Thanks for the excellent comments. Very insightful. Onward...
Modernism Part 9:
MODERNISM AT ITS NADIR
Oh, there are plenty of reasons for modernism to have lost its gloss. Just one piece of visual art -- the image of the atom bomb -- seared away much of the can-do aplomb from men and women on the street, warning that ambitious plans might lead us all off a precipice.
The other great 20th century work of visual art -- that Apollo 8 photo of Earth floating as a fragile oasis in the desert of space -- preached a similar message about the importance of caution and remembering what’s at risk.
Still, isn't that the point? We didn't go off the precipice of nuclear war. In many ways, the bomb -- or at least its searing image -- may have been the very thing that saved a generation from the next world war. And that picture of our oasis planet stirred environmentalism as no verbal argument ever could. Both works of visual art were sermons about maturity and responsibility.
And both sermons - deeply moral visual lessons - were created by engineers, by scientists. By modernism itself.
Above all, those sixties modernists can say this. Their mistakes were - in the long run - dwarfed by towering accomplishments. Take civil rights, womens’ rights, and the beginnings of environmentalism.
Take the quadrupling of attendance at those new universities, or the blatant success of anti-poverty programs in places like Appalachia and the New South. Or weather and communication satellites.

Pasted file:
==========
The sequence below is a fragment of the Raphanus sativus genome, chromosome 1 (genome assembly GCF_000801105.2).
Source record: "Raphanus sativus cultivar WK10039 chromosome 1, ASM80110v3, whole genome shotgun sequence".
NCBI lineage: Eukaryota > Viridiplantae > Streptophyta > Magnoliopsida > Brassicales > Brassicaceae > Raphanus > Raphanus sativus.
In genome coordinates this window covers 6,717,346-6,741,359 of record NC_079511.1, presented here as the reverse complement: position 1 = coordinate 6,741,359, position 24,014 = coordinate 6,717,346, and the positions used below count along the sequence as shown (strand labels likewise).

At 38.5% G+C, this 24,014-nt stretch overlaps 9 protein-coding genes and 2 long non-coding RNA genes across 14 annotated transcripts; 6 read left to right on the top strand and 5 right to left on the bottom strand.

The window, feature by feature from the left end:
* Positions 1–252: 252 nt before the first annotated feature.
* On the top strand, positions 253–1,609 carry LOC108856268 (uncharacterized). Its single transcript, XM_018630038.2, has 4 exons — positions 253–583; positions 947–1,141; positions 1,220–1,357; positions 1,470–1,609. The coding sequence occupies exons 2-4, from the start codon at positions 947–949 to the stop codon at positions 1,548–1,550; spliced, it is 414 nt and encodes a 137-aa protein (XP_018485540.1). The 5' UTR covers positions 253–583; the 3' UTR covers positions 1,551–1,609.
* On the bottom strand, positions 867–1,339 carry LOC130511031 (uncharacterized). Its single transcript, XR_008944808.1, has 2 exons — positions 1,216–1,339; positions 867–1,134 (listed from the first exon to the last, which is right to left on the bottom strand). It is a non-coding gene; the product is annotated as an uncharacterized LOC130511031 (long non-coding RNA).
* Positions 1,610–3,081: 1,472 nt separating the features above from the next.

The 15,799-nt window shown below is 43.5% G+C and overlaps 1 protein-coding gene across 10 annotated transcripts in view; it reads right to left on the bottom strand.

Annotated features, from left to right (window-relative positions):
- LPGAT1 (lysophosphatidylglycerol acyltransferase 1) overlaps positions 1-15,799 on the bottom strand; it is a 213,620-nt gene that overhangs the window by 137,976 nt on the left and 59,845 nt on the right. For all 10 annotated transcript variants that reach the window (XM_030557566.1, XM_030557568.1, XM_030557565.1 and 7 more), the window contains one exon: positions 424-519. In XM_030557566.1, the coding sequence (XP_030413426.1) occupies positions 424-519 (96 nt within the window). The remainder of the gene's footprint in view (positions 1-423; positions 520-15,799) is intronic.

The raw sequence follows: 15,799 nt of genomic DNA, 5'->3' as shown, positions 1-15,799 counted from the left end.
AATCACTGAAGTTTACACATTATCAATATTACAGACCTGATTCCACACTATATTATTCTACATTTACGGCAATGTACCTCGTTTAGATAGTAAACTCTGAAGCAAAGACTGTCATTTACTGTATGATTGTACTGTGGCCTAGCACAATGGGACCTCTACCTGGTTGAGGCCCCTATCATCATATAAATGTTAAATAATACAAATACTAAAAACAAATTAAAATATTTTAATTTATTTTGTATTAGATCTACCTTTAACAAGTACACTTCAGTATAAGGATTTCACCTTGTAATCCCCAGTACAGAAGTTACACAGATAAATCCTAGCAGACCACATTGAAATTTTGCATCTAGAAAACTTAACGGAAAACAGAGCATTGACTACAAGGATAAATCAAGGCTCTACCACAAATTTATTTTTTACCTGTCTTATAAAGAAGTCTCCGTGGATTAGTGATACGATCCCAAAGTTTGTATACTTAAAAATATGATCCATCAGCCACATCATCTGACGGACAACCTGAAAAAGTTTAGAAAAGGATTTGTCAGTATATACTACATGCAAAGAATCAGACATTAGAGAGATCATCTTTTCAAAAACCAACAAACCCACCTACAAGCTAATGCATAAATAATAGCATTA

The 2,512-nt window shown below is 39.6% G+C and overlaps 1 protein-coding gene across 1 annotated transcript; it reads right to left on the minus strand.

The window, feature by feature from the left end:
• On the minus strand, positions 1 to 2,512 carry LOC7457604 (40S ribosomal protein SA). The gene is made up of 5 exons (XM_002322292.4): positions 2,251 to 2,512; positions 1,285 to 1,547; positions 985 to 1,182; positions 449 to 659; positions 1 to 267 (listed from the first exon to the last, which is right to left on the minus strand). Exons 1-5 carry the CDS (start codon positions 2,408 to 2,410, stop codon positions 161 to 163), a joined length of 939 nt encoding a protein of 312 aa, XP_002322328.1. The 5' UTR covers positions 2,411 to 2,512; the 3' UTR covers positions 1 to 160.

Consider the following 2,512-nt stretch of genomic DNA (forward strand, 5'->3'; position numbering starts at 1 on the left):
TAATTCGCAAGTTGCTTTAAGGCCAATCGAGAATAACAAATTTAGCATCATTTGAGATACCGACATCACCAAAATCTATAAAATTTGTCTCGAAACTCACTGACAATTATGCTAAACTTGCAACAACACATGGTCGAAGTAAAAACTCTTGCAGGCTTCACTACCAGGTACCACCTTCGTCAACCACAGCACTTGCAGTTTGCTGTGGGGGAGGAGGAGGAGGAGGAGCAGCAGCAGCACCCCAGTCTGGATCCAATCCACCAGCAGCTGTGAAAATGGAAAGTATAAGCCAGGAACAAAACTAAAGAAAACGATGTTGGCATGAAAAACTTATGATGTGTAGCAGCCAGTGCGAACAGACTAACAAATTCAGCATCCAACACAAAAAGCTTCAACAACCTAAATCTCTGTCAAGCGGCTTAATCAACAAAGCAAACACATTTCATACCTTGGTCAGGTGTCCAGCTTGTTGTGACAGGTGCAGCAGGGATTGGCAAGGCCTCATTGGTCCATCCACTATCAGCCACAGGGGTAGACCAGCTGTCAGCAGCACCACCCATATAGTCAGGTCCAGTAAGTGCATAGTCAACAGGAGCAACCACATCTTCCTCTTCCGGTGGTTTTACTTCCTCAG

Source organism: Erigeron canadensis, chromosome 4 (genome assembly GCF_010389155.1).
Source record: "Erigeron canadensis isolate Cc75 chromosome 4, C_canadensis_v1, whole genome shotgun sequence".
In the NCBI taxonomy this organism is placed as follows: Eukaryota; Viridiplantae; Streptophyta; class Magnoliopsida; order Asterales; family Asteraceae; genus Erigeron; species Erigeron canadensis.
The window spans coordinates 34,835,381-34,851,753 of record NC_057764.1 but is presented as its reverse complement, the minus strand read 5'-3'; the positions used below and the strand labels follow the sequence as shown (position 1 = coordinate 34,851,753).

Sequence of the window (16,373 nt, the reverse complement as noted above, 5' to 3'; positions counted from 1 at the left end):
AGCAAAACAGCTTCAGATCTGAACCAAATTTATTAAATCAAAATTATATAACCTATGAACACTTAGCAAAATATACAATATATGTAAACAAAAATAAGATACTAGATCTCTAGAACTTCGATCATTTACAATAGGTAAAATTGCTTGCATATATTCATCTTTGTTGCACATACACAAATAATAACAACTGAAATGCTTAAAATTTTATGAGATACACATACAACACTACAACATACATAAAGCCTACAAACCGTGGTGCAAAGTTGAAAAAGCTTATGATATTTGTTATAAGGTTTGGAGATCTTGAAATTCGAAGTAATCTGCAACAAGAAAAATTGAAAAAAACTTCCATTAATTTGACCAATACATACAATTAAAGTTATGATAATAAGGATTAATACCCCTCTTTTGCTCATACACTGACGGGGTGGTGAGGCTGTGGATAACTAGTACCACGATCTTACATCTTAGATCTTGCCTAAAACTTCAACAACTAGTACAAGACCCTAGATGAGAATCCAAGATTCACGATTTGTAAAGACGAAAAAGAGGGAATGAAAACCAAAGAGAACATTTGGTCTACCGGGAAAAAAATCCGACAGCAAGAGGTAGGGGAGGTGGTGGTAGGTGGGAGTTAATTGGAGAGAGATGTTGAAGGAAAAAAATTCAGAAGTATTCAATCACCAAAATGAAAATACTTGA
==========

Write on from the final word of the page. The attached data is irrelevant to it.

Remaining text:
Both "right-handed" and "left-handed" modernists have plenty to crow about. Business innovations brought us the internet and cell phones. State endeavors spread immunization and prenatal care. Or look at examples of give-take like Los Angeles, where ten times as many cars make one tenth as much pollution -- a mixed and congested blessing but one that still attracts millions.
Take any of these things and you have proof, positive, that modernism could work, if supplemented with common sense. And proof that we're best off when BOTH "hands" are used instead of obsessing on Left vs Right, either-or dichotomies.
Now, at the very time when we are finding out what the left hand of social action and the right hand of competitive enterprise do well... NOW we should continue listening to fanatics who rail that we should amputate one hand or the other? That is exactly what romantic ideologues - socialists and market mystics - prescribe that we should do.
But that's not the way of pragmatists who still hold out hope for modernism.
... on to Part 10...
or return to Part 1: The Radical Notion of Modernism